Misty, with slightly fuzzy rear leg, waits for the return of her fur and it seems of her energy, as well -- as it turned out, not quite ready yet to resume her Dog Therapist activities...
“Fergus! C’mere, Boy!” The woman patted her upper chest inviting Misty to climb up and cuddle.
“That’s not Fergus, Mom. This dog is Misty and she’s come in on Christmas Day to see you.”
“Oh.” Misty had clambered her top half onto the bed and was licking the woman. “Goo’ boy, Fergus! Goo’ boy!”
Daughter and I exchanged smiles.
It was so good to be back, meeting our new patients on the Palliative Care Unit. Six weeks had elapsed since Misty had undergone her ligament surgery.
“She’s not quite 100 per cent yet.” Janet Kirby, our long time friend and dog groomer had attended to Misty’s post-op bad hair two days earlier and reported that Misty had needed to sit down while being groomed. Hmmm... Clearly, I’d have to keep an eye on her during our return to the floor. Misty had been very excited to see her red Christmas collar – the one with the jingly bell on it. Then came the moment to reach into the cupboard and pull out her red work vest – the one with the Therapeutic Paws of Canada crest and her name stitched on. Misty whimpered and pranced about in happy anticipation.
At the Hand Sanitizing Station in the hospital a toddler ran up to Misty with arms outstretched. “Doggy! Doggy! Doggy!” Misty returned the little girl’s delight by laying on plenty of smooches. Several people encircled us with smiles and the usual questions rose up: “Doesn’t that hand sanitizer hurt her feet?” “Can my dog become a therapy dog?” “Will you be going to the floor my Dad’s on?” “Is it okay to give him the rest of my doughnut?” ... and my answers: “No” “Maybe” “yes” and “thank you - no”...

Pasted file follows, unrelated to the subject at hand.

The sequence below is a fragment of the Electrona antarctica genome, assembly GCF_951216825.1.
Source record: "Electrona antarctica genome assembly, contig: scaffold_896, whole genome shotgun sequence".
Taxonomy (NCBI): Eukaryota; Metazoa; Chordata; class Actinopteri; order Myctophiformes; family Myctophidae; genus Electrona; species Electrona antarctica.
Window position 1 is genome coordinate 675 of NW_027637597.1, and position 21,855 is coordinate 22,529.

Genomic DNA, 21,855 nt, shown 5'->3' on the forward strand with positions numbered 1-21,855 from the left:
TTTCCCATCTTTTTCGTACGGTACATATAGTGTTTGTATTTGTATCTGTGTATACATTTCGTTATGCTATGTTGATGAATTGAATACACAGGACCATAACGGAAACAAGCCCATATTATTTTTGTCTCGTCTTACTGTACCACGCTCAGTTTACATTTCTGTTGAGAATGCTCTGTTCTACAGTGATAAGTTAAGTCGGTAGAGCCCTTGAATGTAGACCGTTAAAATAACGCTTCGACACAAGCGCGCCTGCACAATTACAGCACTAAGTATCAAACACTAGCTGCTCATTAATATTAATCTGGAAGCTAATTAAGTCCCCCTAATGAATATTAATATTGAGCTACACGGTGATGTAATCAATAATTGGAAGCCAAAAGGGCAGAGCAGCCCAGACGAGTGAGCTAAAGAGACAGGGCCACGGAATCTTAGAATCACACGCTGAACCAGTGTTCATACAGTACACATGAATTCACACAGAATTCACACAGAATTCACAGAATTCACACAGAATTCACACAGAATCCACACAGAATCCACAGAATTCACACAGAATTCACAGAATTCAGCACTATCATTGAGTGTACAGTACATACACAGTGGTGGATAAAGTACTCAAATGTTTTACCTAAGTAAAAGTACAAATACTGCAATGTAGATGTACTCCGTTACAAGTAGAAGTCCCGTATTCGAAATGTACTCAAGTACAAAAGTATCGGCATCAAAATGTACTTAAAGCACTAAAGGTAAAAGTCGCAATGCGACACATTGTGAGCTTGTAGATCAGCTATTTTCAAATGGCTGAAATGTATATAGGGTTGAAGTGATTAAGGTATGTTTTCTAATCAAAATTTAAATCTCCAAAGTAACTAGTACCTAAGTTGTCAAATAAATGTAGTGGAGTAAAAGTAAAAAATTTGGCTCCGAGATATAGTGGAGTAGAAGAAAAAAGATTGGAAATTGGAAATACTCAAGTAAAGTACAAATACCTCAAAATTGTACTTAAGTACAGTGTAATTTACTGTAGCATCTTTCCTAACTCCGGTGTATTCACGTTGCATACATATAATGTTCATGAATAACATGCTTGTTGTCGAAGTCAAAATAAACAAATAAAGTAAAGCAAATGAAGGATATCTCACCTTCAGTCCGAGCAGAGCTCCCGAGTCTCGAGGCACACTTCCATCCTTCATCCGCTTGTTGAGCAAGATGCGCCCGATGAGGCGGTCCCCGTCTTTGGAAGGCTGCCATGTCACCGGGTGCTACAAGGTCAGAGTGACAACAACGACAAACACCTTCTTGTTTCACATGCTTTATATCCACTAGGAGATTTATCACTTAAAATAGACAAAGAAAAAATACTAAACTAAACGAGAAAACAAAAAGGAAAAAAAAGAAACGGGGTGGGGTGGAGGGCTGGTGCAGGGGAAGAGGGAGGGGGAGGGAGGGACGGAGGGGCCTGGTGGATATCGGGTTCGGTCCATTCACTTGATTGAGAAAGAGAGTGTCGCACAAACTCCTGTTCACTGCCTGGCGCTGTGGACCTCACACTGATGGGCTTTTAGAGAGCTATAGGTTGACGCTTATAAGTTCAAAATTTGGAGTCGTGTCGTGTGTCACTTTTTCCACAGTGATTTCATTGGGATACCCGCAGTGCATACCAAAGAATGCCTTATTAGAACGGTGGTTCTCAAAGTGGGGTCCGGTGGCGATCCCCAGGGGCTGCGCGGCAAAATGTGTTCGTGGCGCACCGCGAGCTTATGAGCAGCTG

I’d missed the seesaw rhythm of such exchanges; the sibilance of laughing tots; wrinkled features softening as people saw their Pet Therapist beginning her work.
In one room, two ladies and their families asked to be photographed with Misty hamming it up on their beds – but something about Misty seemed a little wan. Her tail wasn’t sweeping in the same wide arcs. She eased herself off beds after only short visits. Ever The Pro, Misty was trying her best – but she certainly was flagging after about a half hour. Following a half-hearted visit with one of the nurses (see the photo above) it was obvious – we’d have to leave without seeing everyone on our list.
As we began making our way back to the Hospital’s entrance, Misty began pulling on her leash. I thought she must have to relieve herself... and in a way, she did. No sooner were we spat out of the revolving door than Misty tugged in the direction of a fresh new snow bank where she abruptly flopped on her back and groaned in the delight of rolling over and back in the Cool White. Over... oooooo... Back... ahhhhh..... Over.... snort, snort, snort... Misty rose to her feet, refreshed. Ready for That Nap. She all but passed out on the ride home.
We’ll take another few weeks for Misty’s further recovery... and then we’ll be back on the Palliative Care Unit, where Misty can continue what she does best: spreading The Love.